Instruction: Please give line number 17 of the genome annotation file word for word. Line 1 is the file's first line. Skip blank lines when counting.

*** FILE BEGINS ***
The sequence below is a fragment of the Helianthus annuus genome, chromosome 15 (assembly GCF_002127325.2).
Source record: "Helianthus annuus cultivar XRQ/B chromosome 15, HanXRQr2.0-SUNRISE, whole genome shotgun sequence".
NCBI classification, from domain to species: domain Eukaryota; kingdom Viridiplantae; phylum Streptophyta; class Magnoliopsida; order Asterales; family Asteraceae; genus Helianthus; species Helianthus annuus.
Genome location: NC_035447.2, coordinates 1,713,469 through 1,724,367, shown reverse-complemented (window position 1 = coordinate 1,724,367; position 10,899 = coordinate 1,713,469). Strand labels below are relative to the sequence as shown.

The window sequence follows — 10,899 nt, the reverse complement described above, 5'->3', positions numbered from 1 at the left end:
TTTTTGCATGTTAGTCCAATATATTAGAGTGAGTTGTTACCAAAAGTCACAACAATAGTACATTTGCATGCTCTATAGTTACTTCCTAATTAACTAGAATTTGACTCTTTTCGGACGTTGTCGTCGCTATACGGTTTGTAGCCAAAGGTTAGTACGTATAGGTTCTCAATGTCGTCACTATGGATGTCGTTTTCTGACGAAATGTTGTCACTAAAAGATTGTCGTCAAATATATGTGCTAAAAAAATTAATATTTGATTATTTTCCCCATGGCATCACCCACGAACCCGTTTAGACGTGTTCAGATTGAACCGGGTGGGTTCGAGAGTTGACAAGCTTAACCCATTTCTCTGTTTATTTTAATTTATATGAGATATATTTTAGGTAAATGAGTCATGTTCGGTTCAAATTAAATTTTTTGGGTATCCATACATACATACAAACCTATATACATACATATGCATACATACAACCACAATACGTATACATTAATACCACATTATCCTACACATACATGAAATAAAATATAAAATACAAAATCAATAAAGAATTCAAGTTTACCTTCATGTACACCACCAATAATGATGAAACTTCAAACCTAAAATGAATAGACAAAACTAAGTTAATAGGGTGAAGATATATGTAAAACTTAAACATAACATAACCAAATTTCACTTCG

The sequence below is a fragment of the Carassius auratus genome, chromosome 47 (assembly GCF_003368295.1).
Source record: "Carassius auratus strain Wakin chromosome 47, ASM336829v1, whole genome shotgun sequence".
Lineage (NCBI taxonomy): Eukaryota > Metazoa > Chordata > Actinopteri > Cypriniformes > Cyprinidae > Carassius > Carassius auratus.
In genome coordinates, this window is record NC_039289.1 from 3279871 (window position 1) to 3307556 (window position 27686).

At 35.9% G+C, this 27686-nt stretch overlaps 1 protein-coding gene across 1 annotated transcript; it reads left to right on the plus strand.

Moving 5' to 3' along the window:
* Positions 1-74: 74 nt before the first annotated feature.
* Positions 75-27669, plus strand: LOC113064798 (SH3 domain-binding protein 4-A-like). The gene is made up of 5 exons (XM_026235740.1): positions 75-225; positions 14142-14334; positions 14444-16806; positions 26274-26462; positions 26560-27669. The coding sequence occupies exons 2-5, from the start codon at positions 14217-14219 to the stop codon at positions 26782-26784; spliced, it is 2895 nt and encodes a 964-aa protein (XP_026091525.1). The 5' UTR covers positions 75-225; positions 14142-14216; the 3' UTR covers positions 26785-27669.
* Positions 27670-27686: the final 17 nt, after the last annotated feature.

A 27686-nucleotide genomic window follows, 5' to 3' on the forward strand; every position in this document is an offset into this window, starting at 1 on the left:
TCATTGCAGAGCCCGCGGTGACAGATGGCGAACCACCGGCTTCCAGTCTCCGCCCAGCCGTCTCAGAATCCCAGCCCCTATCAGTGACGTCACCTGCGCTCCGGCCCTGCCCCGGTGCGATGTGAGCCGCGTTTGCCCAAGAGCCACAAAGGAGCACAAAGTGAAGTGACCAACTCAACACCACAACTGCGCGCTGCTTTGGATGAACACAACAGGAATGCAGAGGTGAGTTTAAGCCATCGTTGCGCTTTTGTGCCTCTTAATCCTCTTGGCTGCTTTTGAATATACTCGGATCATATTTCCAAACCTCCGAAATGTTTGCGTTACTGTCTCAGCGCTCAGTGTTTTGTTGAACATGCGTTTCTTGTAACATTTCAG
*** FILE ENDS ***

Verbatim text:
TCATTGCAGAGCCCGCGGTGACAGATGGCGAACCACCGGCTTCCAGTCTCCGCCCAGCCGTCTCAGAATCCCAGCCCCTATCAGTGACGTCACCTGCGCTCCGGCCCTGCCCCGGTGCGATGTGAGCCGCGTTTGCCCAAGAGCCACAAAGGAGCACAAAGTGAAGTGACCAACTCAACACCACAACTGCGCGCTGCTTTGGATGAACACAACAGGAATGCAGAGGTGAGTTTAAGCCATCGTTGCGCTTTTGTGCCTCTTAATCCTCTTGGCTGCTTTTGAATATACTCGGATCATATTTCCAAACCTCCGAAATGTTTGCGTTACTGTCTCAGCGCTCAGTGTTTTGTTGAACATGCGTTTCTTGTAACATTTCAG